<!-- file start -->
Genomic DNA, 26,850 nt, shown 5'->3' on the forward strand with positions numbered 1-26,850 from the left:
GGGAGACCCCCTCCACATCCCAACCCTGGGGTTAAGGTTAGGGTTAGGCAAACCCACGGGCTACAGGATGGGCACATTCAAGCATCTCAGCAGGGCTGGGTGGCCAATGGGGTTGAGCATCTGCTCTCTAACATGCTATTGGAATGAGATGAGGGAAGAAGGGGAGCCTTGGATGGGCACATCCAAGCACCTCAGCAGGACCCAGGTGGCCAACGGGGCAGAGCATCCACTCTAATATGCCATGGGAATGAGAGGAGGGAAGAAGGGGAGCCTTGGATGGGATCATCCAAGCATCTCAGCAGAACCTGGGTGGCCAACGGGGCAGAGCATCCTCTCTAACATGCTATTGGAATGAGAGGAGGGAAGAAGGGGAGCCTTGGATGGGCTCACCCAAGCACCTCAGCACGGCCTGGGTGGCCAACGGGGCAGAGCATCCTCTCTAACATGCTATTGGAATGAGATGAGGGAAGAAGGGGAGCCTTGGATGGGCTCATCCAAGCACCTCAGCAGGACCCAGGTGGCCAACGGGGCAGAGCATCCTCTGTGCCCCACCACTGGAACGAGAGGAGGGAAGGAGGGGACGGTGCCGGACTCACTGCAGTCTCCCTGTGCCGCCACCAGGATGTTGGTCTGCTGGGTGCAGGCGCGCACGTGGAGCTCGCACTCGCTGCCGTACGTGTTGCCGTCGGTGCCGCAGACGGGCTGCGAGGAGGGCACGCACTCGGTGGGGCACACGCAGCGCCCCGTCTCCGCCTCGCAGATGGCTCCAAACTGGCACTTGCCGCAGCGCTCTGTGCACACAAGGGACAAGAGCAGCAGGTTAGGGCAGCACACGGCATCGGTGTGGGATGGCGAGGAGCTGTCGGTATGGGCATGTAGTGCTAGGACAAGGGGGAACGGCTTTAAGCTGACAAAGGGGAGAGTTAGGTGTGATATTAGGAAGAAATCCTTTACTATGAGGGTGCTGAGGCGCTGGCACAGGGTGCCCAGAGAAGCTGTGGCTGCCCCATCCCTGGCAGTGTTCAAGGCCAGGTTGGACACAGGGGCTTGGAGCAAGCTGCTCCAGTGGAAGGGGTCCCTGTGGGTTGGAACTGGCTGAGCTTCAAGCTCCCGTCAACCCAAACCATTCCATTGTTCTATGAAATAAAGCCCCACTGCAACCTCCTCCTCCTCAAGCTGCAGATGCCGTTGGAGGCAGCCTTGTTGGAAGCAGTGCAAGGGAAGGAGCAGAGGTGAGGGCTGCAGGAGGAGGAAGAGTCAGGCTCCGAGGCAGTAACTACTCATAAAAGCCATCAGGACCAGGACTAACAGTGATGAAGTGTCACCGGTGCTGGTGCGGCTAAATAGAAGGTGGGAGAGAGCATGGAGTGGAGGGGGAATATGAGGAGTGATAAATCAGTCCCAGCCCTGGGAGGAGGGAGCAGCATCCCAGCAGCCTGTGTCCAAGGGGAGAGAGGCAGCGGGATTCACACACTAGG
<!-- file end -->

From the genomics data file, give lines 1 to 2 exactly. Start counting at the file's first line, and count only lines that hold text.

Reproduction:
Genomic DNA, 26,850 nt, shown 5'->3' on the forward strand with positions numbered 1-26,850 from the left:
GGGAGACCCCCTCCACATCCCAACCCTGGGGTTAAGGTTAGGGTTAGGCAAACCCACGGGCTACAGGATGGGCACATTCAAGCATCTCAGCAGGGCTGGGTGGCCAATGGGGTTGAGCATCTGCTCTCTAACATGCTATTGGAATGAGATGAGGGAAGAAGGGGAGCCTTGGATGGGCACATCCAAGCACCTCAGCAGGACCCAGGTGGCCAACGGGGCAGAGCATCCACTCTAATATGCCATGGGAATGAGAGGAGGGAAGAAGGGGAGCCTTGGATGGGATCATCCAAGCATCTCAGCAGAACCTGGGTGGCCAACGGGGCAGAGCATCCTCTCTAACATGCTATTGGAATGAGAGGAGGGAAGAAGGGGAGCCTTGGATGGGCTCACCCAAGCACCTCAGCACGGCCTGGGTGGCCAACGGGGCAGAGCATCCTCTCTAACATGCTATTGGAATGAGATGAGGGAAGAAGGGGAGCCTTGGATGGGCTCATCCAAGCACCTCAGCAGGACCCAGGTGGCCAACGGGGCAGAGCATCCTCTGTGCCCCACCACTGGAACGAGAGGAGGGAAGGAGGGGACGGTGCCGGACTCACTGCAGTCTCCCTGTGCCGCCACCAGGATGTTGGTCTGCTGGGTGCAGGCGCGCACGTGGAGCTCGCACTCGCTGCCGTACGTGTTGCCGTCGGTGCCGCAGACGGGCTGCGAGGAGGGCACGCACTCGGTGGGGCACACGCAGCGCCCCGTCTCCGCCTCGCAGATGGCTCCAAACTGGCACTTGCCGCAGCGCTCTGTGCACACAAGGGACAAGAGCAGCAGGTTAGGGCAGCACACGGCATCGGTGTGGGATGGCGAGGAGCTGTCGGTATGGGCATGTAGTGCTAGGACAAGGGGGAACGGCTTTAAGCTGACAAAGGGGAGAGTTAGGTGTGATATTAGGAAGAAATCCTTTACTATGAGGGTGCTGAGGCGCTGGCACAGGGTGCCCAGAGAAGCTGTGGCTGCCCCATCCCTGGCAGTGTTCAAGGCCAGGTTGGACACAGGGGCTTGGAGCAAGCTGCTCCAGTGGAAGGGGTCCCTGTGGGTTGGAACTGGCTGAGCTTCAAGCTCCCGTCAACCCAAACCATTCCATTGTTCTATGAAATAAAGCCCCACTGCAACCTCCTCCTCCTCAAGCTGCAGATGCCGTTGGAGGCAGCCTTGTTGGAAGCAGTGCAAGGGAAGGAGCAGAGGTGAGGGCTGCAGGAGGAGGAAGAGTCAGGCTCCGAGGCAGTAACTACTCATAAAAGCCATCAGGACCAGGACTAACAGTGATGAAGTGTCACCGGTGCTGGTGCGGCTAAATAGAAGGTGGGAGAGAGCATGGAGTGGAGGGGGAATATGAGGAGTGATAAATCAGTCCCAGCCCTGGGAGGAGGGAGCAGCATCCCAGCAGCCTGTGTCCAAGGGGAGAGAGGCAGCGGGATTCACACACTAGG